If, however, the world has been wantonly disfigured or uglified, the reconciliation promised through the beauty, imprinted on the soul of the world by our forebears, can never be realized. We will, as Scruton laments, “wander through this world, alienated, resentful, full of suspicion and distrust.” We will remain fallen, and thus rootless, unsettled, and estranged from all that can offer refuge from the ubiquitous hedonism and oikophobia of the contemporary situation. But that, again, is precisely the point of all those modern movements that have turned their backs on beauty. Their primary purpose is to detach us from those things which serve to perpetuate the traditional, spiritual, moral, and political values of Western civilization. 

People cannot live in a state of perpetual alienation without great social and moral cost, as the example of the sink estates and high-rise ghettoes (now a permanent feature of Western cities) clearly demonstrates. As Hegel clearly saw, when forms of existence no longer satisfy our desire for self-recognition, they inevitably collapse. And that is because, without beauty, we can never be anything but strangers to this world. Indeed, as Scruton remarked: “Once we start to celebrate ugliness, then we become ugly too. Just as art and architecture have uglified themselves, so have our manners, our relationships and our language become crude.”

Beauty, in contrast, is “the voice of comfort, the voice of home.” It is the “voice that settles us, the assurance that we belong among others, in a place of sharing and consolation.” To seek the return of beauty is not, therefore, a refusal to face reality or a wistful yearning for a time long since gone. If anything, it offers hope in place of despair, for its principal purpose is to reattach us to reality, to the world, its people, and its sacred source. If we are to truly feel at home in this world, we must be able to identify with it, to see it animated by the spirit of the living and the dead. As Scruton says, this will only happen when we understand that, in architecture, beauty “is not an optional extra to our mental equipment.” If we are to feel at one with the structures in which we labor and dwell, if they are to endorse our existence here on earth, beauty must take precedence over all other factors. Without it, the battle for the soul of civilization cannot be won.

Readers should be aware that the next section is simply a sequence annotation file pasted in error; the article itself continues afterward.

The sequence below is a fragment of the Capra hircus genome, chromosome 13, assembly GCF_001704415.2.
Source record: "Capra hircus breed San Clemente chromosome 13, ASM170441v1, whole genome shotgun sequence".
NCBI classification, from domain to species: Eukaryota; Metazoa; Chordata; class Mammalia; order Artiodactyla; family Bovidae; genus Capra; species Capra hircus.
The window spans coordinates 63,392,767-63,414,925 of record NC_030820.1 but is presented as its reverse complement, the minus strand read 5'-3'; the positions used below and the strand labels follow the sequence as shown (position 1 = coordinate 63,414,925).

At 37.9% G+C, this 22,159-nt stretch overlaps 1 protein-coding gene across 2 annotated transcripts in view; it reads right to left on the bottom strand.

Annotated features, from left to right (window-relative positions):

Image by evannovostro and licensed via Adobe Stock.